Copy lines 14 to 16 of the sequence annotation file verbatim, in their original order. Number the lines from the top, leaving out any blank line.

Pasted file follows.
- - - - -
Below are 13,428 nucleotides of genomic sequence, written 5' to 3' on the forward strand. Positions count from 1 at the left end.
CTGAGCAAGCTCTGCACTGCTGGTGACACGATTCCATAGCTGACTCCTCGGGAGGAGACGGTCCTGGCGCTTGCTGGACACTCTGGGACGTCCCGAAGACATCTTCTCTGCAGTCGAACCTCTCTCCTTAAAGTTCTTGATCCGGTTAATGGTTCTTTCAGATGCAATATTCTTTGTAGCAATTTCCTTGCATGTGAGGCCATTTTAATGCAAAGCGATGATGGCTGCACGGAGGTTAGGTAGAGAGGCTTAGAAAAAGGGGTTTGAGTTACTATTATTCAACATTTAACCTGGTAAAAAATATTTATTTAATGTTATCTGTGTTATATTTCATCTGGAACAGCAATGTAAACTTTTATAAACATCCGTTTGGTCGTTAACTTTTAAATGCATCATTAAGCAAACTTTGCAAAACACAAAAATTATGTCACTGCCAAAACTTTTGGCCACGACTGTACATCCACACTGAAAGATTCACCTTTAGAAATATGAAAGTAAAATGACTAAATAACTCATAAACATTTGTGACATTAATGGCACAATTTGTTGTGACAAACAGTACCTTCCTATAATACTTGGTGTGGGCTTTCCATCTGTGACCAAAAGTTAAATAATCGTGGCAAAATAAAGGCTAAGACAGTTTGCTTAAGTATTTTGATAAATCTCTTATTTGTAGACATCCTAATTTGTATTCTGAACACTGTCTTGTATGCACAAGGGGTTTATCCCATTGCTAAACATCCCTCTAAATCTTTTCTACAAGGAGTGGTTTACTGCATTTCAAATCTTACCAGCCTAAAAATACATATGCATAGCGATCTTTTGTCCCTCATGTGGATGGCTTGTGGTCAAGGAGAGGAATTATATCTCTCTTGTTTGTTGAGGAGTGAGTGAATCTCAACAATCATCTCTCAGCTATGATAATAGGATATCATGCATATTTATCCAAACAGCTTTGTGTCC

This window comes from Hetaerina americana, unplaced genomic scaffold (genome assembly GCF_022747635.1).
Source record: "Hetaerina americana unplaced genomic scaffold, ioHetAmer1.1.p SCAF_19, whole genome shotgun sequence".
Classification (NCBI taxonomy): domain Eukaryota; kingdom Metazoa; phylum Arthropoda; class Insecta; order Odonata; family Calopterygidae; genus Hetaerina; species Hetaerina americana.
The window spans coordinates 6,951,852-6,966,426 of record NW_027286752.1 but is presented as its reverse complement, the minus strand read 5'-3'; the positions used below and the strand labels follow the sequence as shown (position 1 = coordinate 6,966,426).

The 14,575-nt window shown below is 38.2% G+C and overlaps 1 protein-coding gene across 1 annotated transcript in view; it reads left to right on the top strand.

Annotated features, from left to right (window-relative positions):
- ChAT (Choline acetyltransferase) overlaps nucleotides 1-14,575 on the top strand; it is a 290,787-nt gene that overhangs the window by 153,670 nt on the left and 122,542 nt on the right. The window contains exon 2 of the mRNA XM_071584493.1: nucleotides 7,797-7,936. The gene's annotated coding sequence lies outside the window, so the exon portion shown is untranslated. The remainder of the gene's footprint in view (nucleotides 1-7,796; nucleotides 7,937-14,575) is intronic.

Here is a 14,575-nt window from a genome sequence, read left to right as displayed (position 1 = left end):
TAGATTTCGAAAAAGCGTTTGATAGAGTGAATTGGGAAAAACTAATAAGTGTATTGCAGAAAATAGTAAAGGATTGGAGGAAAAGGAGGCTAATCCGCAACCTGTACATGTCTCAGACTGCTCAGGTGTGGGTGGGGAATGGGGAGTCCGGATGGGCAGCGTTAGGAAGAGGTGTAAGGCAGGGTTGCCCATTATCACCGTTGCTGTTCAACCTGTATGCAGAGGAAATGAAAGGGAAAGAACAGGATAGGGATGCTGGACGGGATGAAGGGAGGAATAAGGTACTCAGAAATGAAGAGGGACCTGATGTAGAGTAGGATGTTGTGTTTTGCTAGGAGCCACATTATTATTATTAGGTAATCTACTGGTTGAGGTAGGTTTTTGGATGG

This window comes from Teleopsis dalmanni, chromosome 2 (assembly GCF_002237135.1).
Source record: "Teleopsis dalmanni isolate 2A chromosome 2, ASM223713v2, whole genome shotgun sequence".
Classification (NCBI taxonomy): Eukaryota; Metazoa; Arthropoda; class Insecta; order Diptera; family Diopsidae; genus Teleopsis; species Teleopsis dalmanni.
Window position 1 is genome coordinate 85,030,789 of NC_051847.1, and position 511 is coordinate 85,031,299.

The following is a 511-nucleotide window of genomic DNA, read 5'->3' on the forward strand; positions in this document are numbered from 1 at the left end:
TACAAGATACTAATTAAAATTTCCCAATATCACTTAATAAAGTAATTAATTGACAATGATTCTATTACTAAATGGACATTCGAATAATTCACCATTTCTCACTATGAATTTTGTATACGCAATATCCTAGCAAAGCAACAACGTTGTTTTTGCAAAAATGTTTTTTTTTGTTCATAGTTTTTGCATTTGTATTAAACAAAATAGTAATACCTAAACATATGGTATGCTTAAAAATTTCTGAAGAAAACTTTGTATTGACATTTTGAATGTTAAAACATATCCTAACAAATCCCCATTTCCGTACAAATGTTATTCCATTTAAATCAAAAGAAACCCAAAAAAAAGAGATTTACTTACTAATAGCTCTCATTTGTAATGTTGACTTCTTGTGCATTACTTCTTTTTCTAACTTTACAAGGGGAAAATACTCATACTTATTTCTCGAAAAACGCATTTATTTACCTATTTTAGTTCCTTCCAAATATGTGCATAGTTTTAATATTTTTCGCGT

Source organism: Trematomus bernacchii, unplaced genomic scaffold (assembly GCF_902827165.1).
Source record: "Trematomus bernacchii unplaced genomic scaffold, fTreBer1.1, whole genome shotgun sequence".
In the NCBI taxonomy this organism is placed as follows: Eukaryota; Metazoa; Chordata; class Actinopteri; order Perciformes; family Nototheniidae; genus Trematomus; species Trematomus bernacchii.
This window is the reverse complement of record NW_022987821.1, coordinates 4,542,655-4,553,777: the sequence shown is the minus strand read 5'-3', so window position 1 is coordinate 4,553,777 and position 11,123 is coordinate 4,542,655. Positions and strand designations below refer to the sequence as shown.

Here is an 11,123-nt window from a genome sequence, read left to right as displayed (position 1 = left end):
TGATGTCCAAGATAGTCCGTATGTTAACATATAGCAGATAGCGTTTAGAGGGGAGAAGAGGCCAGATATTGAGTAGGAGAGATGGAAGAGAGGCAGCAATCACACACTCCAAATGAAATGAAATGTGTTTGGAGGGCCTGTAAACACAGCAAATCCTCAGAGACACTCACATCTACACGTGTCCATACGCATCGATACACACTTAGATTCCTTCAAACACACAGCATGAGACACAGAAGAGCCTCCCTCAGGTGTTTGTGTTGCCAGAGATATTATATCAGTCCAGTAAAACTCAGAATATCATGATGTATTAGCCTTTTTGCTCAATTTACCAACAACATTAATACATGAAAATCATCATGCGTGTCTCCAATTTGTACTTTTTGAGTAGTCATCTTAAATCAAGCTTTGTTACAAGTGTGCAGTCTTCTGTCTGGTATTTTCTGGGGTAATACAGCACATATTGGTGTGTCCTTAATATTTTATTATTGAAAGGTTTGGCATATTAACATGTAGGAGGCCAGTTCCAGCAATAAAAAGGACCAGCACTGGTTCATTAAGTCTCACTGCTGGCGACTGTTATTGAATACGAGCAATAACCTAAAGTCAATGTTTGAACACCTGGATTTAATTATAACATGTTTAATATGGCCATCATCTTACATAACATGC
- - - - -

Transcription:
Classification (NCBI taxonomy): Eukaryota; Metazoa; Arthropoda; class Insecta; order Diptera; family Diopsidae; genus Teleopsis; species Teleopsis dalmanni.
Window position 1 is genome coordinate 85,030,789 of NC_051847.1, and position 511 is coordinate 85,031,299.

The following is a 511-nucleotide window of genomic DNA, read 5'->3' on the forward strand; positions in this document are numbered from 1 at the left end: